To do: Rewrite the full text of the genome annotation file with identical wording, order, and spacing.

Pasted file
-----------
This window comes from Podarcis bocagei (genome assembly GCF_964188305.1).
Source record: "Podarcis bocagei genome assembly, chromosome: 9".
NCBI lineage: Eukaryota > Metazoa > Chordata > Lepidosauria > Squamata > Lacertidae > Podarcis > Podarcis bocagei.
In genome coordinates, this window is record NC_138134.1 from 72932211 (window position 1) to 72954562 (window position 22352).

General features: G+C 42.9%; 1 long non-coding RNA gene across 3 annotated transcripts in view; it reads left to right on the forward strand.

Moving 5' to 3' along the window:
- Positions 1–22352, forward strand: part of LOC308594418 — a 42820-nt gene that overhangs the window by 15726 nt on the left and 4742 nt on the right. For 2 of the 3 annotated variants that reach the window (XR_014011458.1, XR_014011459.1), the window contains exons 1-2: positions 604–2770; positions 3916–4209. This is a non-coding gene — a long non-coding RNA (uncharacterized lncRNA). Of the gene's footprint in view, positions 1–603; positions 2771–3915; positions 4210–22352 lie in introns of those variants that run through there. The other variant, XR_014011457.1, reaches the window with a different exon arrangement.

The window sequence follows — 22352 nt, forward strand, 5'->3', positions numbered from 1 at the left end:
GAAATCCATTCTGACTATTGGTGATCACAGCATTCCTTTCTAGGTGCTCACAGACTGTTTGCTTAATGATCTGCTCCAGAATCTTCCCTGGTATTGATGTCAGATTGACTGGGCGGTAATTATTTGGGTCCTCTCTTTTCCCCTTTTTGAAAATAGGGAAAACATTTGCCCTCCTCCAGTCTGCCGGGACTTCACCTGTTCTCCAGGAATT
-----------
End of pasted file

This window comes from Podarcis bocagei (genome assembly GCF_964188305.1).
Source record: "Podarcis bocagei genome assembly, chromosome: 9".
NCBI lineage: Eukaryota > Metazoa > Chordata > Lepidosauria > Squamata > Lacertidae > Podarcis > Podarcis bocagei.
In genome coordinates, this window is record NC_138134.1 from 72932211 (window position 1) to 72954562 (window position 22352).

General features: G+C 42.9%; 1 long non-coding RNA gene across 3 annotated transcripts in view; it reads left to right on the forward strand.

Moving 5' to 3' along the window:
- Positions 1–22352, forward strand: part of LOC308594418 — a 42820-nt gene that overhangs the window by 15726 nt on the left and 4742 nt on the right. For 2 of the 3 annotated variants that reach the window (XR_014011458.1, XR_014011459.1), the window contains exons 1-2: positions 604–2770; positions 3916–4209. This is a non-coding gene — a long non-coding RNA (uncharacterized lncRNA). Of the gene's footprint in view, positions 1–603; positions 2771–3915; positions 4210–22352 lie in introns of those variants that run through there. The other variant, XR_014011457.1, reaches the window with a different exon arrangement.

The window sequence follows — 22352 nt, forward strand, 5'->3', positions numbered from 1 at the left end:
GAAATCCATTCTGACTATTGGTGATCACAGCATTCCTTTCTAGGTGCTCACAGACTGTTTGCTTAATGATCTGCTCCAGAATCTTCCCTGGTATTGATGTCAGATTGACTGGGCGGTAATTATTTGGGTCCTCTCTTTTCCCCTTTTTGAAAATAGGGAAAACATTTGCCCTCCTCCAGTCTGCCGGGACTTCACCTGTTCTCCAGGAATT